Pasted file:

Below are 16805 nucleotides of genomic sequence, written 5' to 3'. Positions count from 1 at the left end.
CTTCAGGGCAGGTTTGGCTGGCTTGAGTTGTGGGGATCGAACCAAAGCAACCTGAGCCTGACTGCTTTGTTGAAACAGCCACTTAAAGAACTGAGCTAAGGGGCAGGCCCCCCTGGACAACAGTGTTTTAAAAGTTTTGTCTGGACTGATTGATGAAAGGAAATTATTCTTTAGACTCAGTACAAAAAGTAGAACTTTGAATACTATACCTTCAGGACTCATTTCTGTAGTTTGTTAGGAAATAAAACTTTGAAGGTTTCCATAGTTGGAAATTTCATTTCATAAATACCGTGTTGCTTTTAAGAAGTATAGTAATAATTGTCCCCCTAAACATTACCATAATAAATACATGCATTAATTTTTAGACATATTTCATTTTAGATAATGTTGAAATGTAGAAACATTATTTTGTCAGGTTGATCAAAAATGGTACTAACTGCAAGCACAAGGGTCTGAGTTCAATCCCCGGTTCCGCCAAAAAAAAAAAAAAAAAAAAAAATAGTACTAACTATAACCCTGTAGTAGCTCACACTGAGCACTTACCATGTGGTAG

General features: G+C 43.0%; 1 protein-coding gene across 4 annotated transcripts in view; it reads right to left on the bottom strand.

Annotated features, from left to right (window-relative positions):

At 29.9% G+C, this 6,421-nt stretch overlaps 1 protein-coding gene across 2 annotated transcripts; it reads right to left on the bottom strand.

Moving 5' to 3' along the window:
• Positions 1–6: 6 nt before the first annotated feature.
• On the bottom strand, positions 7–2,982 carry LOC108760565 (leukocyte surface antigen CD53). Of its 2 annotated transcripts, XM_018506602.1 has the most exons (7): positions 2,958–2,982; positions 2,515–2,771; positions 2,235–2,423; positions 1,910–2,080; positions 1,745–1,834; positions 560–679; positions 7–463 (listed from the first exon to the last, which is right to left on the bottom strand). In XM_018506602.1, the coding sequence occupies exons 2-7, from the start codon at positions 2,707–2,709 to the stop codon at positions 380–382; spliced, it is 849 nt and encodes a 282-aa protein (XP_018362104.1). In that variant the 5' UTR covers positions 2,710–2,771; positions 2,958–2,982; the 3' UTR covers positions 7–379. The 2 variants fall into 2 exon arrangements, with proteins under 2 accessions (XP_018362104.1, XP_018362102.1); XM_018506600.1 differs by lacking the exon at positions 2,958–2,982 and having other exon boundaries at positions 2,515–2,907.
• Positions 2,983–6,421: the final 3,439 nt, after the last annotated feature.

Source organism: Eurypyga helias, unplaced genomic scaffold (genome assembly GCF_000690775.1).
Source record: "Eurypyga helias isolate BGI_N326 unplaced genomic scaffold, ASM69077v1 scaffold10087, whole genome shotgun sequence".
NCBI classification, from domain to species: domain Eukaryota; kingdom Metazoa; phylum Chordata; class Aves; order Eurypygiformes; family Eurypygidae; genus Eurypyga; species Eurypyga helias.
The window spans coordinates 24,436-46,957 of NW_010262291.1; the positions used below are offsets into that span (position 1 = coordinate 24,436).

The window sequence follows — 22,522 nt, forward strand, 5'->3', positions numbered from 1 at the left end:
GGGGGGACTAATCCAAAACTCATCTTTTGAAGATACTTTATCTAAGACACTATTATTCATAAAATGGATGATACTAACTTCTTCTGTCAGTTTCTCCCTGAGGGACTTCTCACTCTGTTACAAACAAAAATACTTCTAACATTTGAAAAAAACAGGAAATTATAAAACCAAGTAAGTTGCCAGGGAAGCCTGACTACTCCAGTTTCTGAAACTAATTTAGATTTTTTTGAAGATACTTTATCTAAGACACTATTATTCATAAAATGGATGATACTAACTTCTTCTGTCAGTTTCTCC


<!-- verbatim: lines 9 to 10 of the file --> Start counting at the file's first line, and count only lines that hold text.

• Positions 2,983–6,421: the final 3,439 nt, after the last annotated feature.

Source organism: Eurypyga helias, unplaced genomic scaffold (genome assembly GCF_000690775.1).